You can (must, really!) be passionate about what you write, which inevitably ends up with you being emotionally attached to and invested in it. But you gotta be Abraham with Isaac. Love it, but willing to sacrifice it in the name of good story telling. Doesn't mean you care about it any less, you just have to be brave enough to be mean to it in SPITE of that ...


17

In English, at least, there's a specific scoring procedure for determining "reading grade level". This is based on things like sentence length, total vocabulary (count of unique words), average word length, and so forth. The use of the word "grade", however, is a little misleading, because few adults not in scientific or engineering ...


17

Not at all. It's not the usual, but the fact is that the hero being the one to fight and defeat/kill the villain is not strictly necessary. Look at The Hunger Games. I think everyone was completely sure Katniss would eventually be the one to kill President Snow. Alas, that wasn't the case. And it was surprising because the novels prepared us for that, it ...


14

Purdue OWL gives a great definition of the concept of a "paragraph": Paragraphs are units of thought with one adequately developed idea. In other words, paragraphs are not just clusters of sentences, but instead ideas. The length of the paragraph, therefore, represents how much you develop the idea in the paragraph, and the division of paragraphs ...


14

I know you said this is based on an ancient Roman custom, but the way you describe it - a longer name used in formal settings and a shorter version used among friends and family - makes it sound like "Odaenathus" is his real name and "Odainat" is a nickname. This, to me, feels similar to how a character in a modern novel might be called &...


14

This can work, but it depends on your story The quality that makes a protagonist the protagonist is that their decisions are the primary drivers of the plot. There is a fair bit of nuance to that statement (for further reading I recommend the Writing Excuses episode Hero, Protagonist, Main Character ), but the short version is that generally speaking, if ...


13

Add "fluff" which actually adds to your work: Add "fluff" which helps the reader to learn more about your characters. Who they are, where they are from, how their life situation looks, etc. Add "fluff" which helps the reader to better understand the world in which your story takes place (to the extend that's relevant for the story). Add "fluff" which sets ...


13

You should first think (even if you don't explicitly tell it to the reader) how such communication will happen. Some possibilities: Humans and aliens have the same language There is a universal translation device human<->alien Aliens have learnt all human languages and are able to communicate in any of them Communication actually happens through ...


13

Here are a couple of ways you can make the book harder without drastically changing the content (because it sounded like your sister loved the book story-wise). Think deeper about your theme and plot This does not necessarily mean to add plots or sub-plots. Instead, consider the origin of your plot, where you got inspiration, and how you based your ...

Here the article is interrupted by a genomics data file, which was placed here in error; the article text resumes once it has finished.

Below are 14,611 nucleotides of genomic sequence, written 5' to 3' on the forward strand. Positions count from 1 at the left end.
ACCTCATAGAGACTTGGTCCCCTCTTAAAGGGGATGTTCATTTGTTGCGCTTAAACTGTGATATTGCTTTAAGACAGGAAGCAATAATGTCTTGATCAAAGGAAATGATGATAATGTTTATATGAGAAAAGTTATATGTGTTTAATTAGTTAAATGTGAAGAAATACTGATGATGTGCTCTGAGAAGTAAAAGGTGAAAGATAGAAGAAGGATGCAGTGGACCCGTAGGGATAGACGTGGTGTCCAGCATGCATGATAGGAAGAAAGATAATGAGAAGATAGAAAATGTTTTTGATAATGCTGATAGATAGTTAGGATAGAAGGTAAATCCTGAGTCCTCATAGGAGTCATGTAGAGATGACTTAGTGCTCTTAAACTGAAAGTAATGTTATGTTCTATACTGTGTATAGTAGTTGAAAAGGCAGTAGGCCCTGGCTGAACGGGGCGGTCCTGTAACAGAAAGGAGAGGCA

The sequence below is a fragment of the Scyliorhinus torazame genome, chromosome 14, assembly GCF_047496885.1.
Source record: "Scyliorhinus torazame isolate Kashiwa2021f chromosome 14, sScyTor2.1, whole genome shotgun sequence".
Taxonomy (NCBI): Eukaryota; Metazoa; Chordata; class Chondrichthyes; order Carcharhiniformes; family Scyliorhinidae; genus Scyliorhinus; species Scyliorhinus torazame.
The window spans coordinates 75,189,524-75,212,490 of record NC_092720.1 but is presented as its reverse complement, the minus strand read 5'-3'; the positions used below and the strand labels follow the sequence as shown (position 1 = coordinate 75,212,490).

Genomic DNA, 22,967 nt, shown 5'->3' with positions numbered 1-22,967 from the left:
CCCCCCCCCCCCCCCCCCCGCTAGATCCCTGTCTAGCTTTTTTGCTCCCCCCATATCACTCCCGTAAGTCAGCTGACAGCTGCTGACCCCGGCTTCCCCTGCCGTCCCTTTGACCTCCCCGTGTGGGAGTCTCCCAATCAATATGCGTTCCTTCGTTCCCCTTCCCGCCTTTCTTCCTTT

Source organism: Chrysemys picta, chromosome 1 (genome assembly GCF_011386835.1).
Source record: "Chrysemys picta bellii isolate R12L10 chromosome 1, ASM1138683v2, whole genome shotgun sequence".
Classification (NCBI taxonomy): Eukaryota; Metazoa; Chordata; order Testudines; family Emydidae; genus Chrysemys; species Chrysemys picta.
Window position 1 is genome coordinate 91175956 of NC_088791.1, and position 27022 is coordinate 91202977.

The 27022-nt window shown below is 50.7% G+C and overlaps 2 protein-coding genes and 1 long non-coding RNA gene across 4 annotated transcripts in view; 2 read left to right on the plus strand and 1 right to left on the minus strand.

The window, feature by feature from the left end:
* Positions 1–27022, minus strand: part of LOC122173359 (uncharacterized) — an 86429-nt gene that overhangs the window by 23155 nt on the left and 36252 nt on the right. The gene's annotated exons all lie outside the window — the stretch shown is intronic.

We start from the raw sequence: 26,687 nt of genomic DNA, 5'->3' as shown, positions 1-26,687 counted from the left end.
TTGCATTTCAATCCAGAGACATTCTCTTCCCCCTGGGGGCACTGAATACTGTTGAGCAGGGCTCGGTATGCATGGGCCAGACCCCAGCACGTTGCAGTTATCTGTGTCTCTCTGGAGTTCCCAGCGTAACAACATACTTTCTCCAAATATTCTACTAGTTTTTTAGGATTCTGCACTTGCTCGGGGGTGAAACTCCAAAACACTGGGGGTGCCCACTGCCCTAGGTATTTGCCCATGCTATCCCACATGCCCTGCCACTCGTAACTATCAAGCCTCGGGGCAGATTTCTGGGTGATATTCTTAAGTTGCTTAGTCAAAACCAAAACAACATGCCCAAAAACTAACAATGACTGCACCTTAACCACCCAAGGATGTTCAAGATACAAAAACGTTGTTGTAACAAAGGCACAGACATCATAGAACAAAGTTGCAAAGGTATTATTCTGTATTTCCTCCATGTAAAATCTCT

13

Tolkien is big on this. Smaug is (arguably) the villain of The Hobbit and is slain by Bard the Bowman, not by Bilbo, or even any of the Dwarves. Likewise, in The Lord of the Rings, Frodo ultimately fails to destroy the One Ring, and it is instead Gollum's obsession with it that carries it (along with him) over the edge into the fires of Mount Doom, defeating ...


12

You cannot stop people from drawing comparisons between your work and earlier, similar works. Readers are going to do it no matter how original you strive to be. You cannot cover up an influence that actually exists in your writing, because people familiar with the original ideas have a bias for recognition of those same ideas. It sounds like what you're ...


12

You could add a prologue that tells the backstory of what made her decide to join the militia, then skip directly to the story itself where she's already part of the group. Alternatively, you could start in media res and add flashbacks to explain the backstory.


12

An "antagonist" is just someone who gets in the way of the protagonist reaching their goals. Someone can be an "antagonist" without also being a "villain". (And even villains often have some good qualities, or well-intentioned motives or logic behind their actions. The majority of "bad" people aren't just "evil ...


12

Given that most characters in the Lord of the Rings books have at least two names, and that it is successful, I would see no problem. Keep the use of each name local to the appropriate scene. And, drop in the occasional reminder to the reader that the character has two names. Indeed, in your case where the names are simply cultural variants, it should be ...


12

First in, Last out A good rule of thumb is to resolve your major conflicts in reverse order that they are introduced. For example, if your story starts with a dragon attack, and while dealing with that you protagonist has a fight with their partner, then you should resolve the relationship issue before slaying the dragon. Your ongoing conflicts provide a ...